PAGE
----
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Facing the Dragon - April 12, 2001

By James L. Hirsen, J.D., Ph.D.
contributor to

When an individual communicates an apology to another, he or she merely affects the human relationship. But when a nation, as part of international diplomacy, requests forgiveness, it acknowledges wrongdoing and sets off a series of ripples that fan out unhesitatingly into the future. The far-reaching effect is induced because the international public policy of a nation carries with it a powerful force called precedent.

So when a surveillance plane belonging to the strongest nation in the world was bumped, forced out of the sky and seized by a weaker nation, and 24 crew members were taken captive, the stronger nation could not simply apologize to put the matter to rest. Much more was at stake than met the provincial eye.

Such an incident could never have been dealt with in isolation. Numerous other nations, many of which aspire to a sort of redefined and malformed greatness, continuously seek to acquire the precise formula that will enable them to effectively manipulate that preeminent of superpowers, the United States of America. These are some of the serious considerations that the Bush administration faced on the day of the ill-famed collision that occurred over the South China Sea.

The leadership of communist China has been inconsistent at best in its communication with the United States over the past years, but particularly harsh positions seemed to emanate from Beijing during the stalemate in order to appease the nationalist faction.

Defense Minister General Chi Haotian gave a statement where he expressed a desire to use "righteous anger" to "protect the motherland's sovereignty and the people's dignity." The choice of language seemed to extend beyond just a cold war mentality, of which Cuban dictator Fidel Castro accused the U.S., and into the realm of prewar communication.

General Chi represents a contingent within China that was, most likely, gleeful over the opportunity that the international event presented, because of the potential to increase power, money and influence in a very competitive communist Chinese pecking order.

With this being the case, individuals of this mindset will probably be the ones who will try to attach a spin to the settlement letter, a version that portrays America as having backed down. Cast in this way, it would allow agitators to attribute success to a superb preparation for military build-up and use the occasion to seek additional spending and expansion of capacity. But if the contrary view becomes popular and America is seen as having trumped China, the outcome could be characterized as evidence that military equipment, personnel and influence were needed more than ever to ensure that a scenario of this type never again occurred. Thus either way, the dragon would be fed.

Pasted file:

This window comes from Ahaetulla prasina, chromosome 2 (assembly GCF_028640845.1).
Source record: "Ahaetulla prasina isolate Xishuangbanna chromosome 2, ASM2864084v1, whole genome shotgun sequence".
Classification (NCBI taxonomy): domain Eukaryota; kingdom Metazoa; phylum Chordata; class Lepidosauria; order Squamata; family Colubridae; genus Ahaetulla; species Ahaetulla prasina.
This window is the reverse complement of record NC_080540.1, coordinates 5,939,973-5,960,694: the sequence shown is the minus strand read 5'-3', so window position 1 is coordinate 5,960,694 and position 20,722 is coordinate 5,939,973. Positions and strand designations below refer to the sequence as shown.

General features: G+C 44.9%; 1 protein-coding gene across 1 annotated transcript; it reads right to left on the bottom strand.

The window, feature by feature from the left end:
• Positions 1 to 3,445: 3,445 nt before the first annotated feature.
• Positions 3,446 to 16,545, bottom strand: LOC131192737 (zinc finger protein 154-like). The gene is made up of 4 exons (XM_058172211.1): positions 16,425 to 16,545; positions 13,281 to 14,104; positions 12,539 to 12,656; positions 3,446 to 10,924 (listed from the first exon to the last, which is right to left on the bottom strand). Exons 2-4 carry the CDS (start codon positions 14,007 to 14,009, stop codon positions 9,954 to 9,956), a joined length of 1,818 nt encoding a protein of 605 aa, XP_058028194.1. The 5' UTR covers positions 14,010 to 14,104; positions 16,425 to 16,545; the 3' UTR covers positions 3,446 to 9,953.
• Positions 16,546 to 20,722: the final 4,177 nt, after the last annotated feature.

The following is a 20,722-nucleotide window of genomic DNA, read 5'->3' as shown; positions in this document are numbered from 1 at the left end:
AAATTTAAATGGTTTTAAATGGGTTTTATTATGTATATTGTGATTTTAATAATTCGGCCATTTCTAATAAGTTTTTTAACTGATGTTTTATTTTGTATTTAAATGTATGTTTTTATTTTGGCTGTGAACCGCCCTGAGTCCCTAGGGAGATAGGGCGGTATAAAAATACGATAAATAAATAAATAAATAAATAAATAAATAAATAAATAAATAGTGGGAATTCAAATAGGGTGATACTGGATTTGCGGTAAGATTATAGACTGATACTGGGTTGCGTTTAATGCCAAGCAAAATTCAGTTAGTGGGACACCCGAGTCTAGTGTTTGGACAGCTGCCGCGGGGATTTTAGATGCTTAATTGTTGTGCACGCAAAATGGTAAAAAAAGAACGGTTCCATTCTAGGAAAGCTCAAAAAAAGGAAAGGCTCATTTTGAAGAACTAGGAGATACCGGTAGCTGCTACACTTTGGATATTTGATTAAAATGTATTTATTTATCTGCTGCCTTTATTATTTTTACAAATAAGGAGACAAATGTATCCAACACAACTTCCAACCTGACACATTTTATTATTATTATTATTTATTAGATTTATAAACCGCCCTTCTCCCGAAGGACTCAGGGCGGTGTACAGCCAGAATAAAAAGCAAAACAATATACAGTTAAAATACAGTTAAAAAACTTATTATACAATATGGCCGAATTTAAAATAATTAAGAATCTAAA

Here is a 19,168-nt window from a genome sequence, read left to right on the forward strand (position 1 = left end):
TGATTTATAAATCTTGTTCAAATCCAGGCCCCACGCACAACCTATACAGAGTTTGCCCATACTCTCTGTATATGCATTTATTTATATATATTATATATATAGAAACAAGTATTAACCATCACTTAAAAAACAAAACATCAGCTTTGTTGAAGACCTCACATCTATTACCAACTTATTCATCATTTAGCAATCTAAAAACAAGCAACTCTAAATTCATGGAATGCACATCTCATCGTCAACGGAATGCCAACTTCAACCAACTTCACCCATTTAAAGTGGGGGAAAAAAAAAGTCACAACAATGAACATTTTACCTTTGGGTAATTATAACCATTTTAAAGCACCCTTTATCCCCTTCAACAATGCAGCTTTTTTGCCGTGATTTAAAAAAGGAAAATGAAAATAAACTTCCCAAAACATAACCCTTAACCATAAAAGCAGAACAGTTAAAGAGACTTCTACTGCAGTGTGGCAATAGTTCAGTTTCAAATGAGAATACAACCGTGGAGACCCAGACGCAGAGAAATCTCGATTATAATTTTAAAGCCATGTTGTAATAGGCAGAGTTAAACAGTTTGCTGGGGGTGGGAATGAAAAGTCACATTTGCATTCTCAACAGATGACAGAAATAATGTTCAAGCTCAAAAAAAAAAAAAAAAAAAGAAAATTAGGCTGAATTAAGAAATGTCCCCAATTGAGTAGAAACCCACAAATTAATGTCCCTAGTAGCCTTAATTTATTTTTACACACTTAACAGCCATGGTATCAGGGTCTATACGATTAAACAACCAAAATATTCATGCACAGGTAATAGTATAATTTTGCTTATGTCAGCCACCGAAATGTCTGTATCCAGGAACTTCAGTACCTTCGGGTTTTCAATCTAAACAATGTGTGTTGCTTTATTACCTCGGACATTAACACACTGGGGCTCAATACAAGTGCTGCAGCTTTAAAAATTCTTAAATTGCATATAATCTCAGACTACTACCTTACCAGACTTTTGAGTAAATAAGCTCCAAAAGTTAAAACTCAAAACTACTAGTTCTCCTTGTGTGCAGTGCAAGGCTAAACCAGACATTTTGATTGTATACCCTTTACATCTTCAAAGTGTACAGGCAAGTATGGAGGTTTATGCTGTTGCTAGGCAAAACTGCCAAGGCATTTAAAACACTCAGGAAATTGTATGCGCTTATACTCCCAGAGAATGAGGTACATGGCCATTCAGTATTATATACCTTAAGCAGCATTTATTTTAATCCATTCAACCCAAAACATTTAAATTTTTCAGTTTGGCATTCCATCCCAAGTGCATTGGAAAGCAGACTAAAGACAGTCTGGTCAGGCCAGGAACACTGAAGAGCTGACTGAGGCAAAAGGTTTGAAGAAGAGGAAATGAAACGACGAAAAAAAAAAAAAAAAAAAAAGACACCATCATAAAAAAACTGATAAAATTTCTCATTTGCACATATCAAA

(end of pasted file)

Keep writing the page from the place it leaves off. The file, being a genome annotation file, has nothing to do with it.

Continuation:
The tentacles of China's communist party pierce every institution and government body in its land. The long-term objective is to eliminate U.S. presence, influence and weaponry from the Pacific region to the greatest degree possible.

All of these factors highlight just how crucial it was that the EP-3 incident with China was handled with finesse. The entire international community was our transfixed audience.

China demanded two things from the United States: an acknowledgement of fault for the collision and a complete cessation of surveillance flights along its coast. At a certain point the Chinese began to sense that these objectives would not be achieved. As the American people increasingly called retailers to express their displeasure with Chinese imports and members of Congress questioned their PNTR votes, Beijing started to get nervous. It was time to cut a deal that would allow China to save some face, without actually submitting to its demands.

This is exactly what occurred. The letter that turned the tide contained no acknowledgement of fault with respect to the collision or its location. Additionally, not a word was mentioned regarding China's second wish, the end of aerial surveillance flights.

Some of the explicit statements in the letter are not sitting well with China's emissaries. The remark that "the full picture of what happened is still unclear" directly contradicts claims being made by China's spokespeople. Although the letter expressed sorrow for landing without radio clearance, it also stated that the EP-3 was "severely crippled" and that it made "an emergency landing after following international emergency procedures."

The reason China was willing to capitulate without achieving either of its demands is multipronged. China longs to join the WTO. It wants to sustain most favored nation status. It desires to host the Olympic Games in 2008. It hopes to encourage foreign investment. It seeks funding from the World Bank and the IMF. These aspirations all worked in the administration's favor in resolving the impasse.

New and deeper challenges in U.S./China relations now await our leaders. There exists a unique window of opportunity to reevaluate trade policies, military preparedness, alliances with free nations in the Pacific, and strategic missile defense. But we can all rest easier knowing that a thoughtful and judicious administration has done more than bring our servicemen and women home. It has bolstered our long-term national security, thanks to an able, measured approach to pragmatic diplomacy.

Reproduced with the permission of . All rights reserved

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James L. Hirsen, J.D., Ph.D.

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